In the oversaturated cinematic climate of 2019, sequels are semi-hated. The concept of second chapters continuing narratives and diving deeper into characters has vanished in favor of releasing uninspired, cliche follow-ups to franchises that most of the populace never cared about, to begin with. While this diatribe may seem unrelated to “Tiny: The Life of Erin Blackwell,” Martin Bell’s spiritual successor to his 1984 documentary “Streetwise,” the film surprisingly showcases a prime formula for how a sequel should be executed.

Taking place over 30 years after her stint as a teenage runaway on the streets of Seattle, ‘Tiny’ documents the family dynamic of Erin “Tiny” Blackwell in the aftermath of “Streetwise.” As the mother of 10 children, Blackwell’s life has changed radically—the proud mother is no longer a carefree, homeless 14-year-old prostitute with no future prospects and has mostly come to terms with her prior mistakes. Yet, the complications of her past continue to haunt her. Her own addiction and her kids’ run-ins with the law contribute to a less-than-picturesque family structure, and Blackwell’s lack of parental guidance as a teenage mother still contributes to a strained relationship between herself and her oldest children.

Standing on its own merits, ‘Tiny’ shines as a complicated character study that speaks on the current state of poverty in the United States. Conversely, as a continuation of the story initiated by “Streetwise,” the film adopts a greater emotional connection as a somewhat optimistic companion piece to its bittersweet predecessor. Keeping in tune with its forerunner, ‘Tiny’ seeks to address the concept of parental failures.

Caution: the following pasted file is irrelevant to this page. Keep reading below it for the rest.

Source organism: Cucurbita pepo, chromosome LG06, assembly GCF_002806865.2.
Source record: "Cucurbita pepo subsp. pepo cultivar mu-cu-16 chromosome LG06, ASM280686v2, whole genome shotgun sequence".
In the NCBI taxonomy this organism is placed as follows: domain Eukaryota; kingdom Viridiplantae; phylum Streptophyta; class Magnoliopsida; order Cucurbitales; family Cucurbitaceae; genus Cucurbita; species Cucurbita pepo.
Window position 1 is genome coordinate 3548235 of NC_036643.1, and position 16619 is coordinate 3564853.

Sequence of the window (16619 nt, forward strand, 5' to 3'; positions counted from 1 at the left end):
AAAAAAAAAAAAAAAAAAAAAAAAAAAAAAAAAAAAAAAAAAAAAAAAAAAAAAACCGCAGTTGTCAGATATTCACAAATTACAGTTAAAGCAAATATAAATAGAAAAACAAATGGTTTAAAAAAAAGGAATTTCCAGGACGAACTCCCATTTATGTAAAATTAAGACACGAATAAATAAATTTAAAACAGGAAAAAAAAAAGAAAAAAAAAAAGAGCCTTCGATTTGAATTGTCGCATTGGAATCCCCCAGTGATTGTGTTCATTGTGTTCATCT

In “Streetwise,” Blackwell’s relationship with her mother was complicated, to say the least, and significantly suffered due to the impact of alcoholism. This situation could be interpreted as the springboard for Blackwell’s own addictive tendencies, which she subsequently passed down to her own children, Daylon in particular, her oldest son. Moreover, glimpses into the relationship between Blackwell and her mother in ‘Tiny,’ while still strained, illustrate a somewhat peaceful reconciliation, although interpolations of older footage demonstrate this resolution is fairly fresh.

Unfortunately, on the filmmaking side of the spectrum, “Tiny” wavers both as a companion piece and a standalone project. The cut-and-dry minimalism contributes to the unabashed honesty of the film, but the distracted, repetitive narrative guides the audience down a road devoid of a clear destination. At its conclusion, the documentary cuts off its loose ends rather than tying them together into a cohesive final thought. Furthermore, the topics addressed in ‘Tiny,’ as relevant as they might be, are far from unexplored territory in the documentary landscape. Whereas “Streetwise” approached its subject matter with creative energy and a definitive artistic vision, ‘Tiny’ comes across as a well-intentioned afterthought with its focus exclusively set on fostering an emotional reaction that simply does not exist.

Nevertheless, when the documentary takes its time to delve into themes like legacy, consequences, and parenthood, its greatness cannot be ignored. As the presumably final piece of an endeavor that spans the better part of three decades, the film subtly captures the evolution of the United States itself from the viewpoint of those who many regrettably ignore. While its topics and execution may not compare to the masterful, unforgettable grittiness of “Streetwise,” ‘Tiny’ is a sobering contemplation on flaws, forgiveness, and redemption that deserves to be recognized. [B-]

“Tiny: The Life of Erin Blackwell” has been recently restored and is now playing at Metrography in New York City.